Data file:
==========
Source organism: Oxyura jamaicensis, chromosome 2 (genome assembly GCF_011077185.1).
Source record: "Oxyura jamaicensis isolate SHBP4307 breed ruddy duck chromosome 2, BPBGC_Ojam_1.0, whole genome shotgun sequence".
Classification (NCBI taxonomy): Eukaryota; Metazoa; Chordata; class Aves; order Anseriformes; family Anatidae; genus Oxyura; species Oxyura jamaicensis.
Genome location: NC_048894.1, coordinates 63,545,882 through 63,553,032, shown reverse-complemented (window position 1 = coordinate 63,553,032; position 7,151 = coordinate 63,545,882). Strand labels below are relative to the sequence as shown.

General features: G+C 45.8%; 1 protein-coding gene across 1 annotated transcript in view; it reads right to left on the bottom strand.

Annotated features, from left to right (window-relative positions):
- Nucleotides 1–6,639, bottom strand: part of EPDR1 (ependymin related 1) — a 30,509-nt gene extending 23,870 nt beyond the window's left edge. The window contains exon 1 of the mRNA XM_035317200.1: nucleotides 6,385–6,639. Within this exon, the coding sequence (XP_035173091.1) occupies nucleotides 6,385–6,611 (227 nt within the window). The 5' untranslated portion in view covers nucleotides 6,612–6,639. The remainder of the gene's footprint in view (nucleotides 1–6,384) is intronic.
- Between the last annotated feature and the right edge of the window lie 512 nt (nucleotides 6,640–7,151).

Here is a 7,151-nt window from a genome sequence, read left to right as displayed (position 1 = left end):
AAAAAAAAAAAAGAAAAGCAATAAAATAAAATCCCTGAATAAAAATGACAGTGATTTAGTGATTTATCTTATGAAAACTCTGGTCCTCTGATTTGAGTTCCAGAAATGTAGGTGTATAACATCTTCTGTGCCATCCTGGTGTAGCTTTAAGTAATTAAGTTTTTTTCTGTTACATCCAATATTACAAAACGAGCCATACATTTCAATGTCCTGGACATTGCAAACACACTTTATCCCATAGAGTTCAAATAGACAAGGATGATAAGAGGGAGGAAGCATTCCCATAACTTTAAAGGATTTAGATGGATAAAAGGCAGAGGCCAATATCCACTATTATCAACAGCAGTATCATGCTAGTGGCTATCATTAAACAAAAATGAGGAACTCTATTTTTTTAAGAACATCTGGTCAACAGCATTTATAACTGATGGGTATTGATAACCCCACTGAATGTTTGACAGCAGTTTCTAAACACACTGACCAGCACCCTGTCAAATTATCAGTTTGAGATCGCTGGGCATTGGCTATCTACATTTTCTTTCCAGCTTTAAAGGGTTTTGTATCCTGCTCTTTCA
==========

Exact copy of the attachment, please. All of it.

Source organism: Oxyura jamaicensis, chromosome 2 (genome assembly GCF_011077185.1).
Source record: "Oxyura jamaicensis isolate SHBP4307 breed ruddy duck chromosome 2, BPBGC_Ojam_1.0, whole genome shotgun sequence".
Classification (NCBI taxonomy): Eukaryota; Metazoa; Chordata; class Aves; order Anseriformes; family Anatidae; genus Oxyura; species Oxyura jamaicensis.
Genome location: NC_048894.1, coordinates 63,545,882 through 63,553,032, shown reverse-complemented (window position 1 = coordinate 63,553,032; position 7,151 = coordinate 63,545,882). Strand labels below are relative to the sequence as shown.

General features: G+C 45.8%; 1 protein-coding gene across 1 annotated transcript in view; it reads right to left on the bottom strand.

Annotated features, from left to right (window-relative positions):
- Nucleotides 1–6,639, bottom strand: part of EPDR1 (ependymin related 1) — a 30,509-nt gene extending 23,870 nt beyond the window's left edge. The window contains exon 1 of the mRNA XM_035317200.1: nucleotides 6,385–6,639. Within this exon, the coding sequence (XP_035173091.1) occupies nucleotides 6,385–6,611 (227 nt within the window). The 5' untranslated portion in view covers nucleotides 6,612–6,639. The remainder of the gene's footprint in view (nucleotides 1–6,384) is intronic.
- Between the last annotated feature and the right edge of the window lie 512 nt (nucleotides 6,640–7,151).

Here is a 7,151-nt window from a genome sequence, read left to right as displayed (position 1 = left end):
AAAAAAAAAAAAGAAAAGCAATAAAATAAAATCCCTGAATAAAAATGACAGTGATTTAGTGATTTATCTTATGAAAACTCTGGTCCTCTGATTTGAGTTCCAGAAATGTAGGTGTATAACATCTTCTGTGCCATCCTGGTGTAGCTTTAAGTAATTAAGTTTTTTTCTGTTACATCCAATATTACAAAACGAGCCATACATTTCAATGTCCTGGACATTGCAAACACACTTTATCCCATAGAGTTCAAATAGACAAGGATGATAAGAGGGAGGAAGCATTCCCATAACTTTAAAGGATTTAGATGGATAAAAGGCAGAGGCCAATATCCACTATTATCAACAGCAGTATCATGCTAGTGGCTATCATTAAACAAAAATGAGGAACTCTATTTTTTTAAGAACATCTGGTCAACAGCATTTATAACTGATGGGTATTGATAACCCCACTGAATGTTTGACAGCAGTTTCTAAACACACTGACCAGCACCCTGTCAAATTATCAGTTTGAGATCGCTGGGCATTGGCTATCTACATTTTCTTTCCAGCTTTAAAGGGTTTTGTATCCTGCTCTTTCA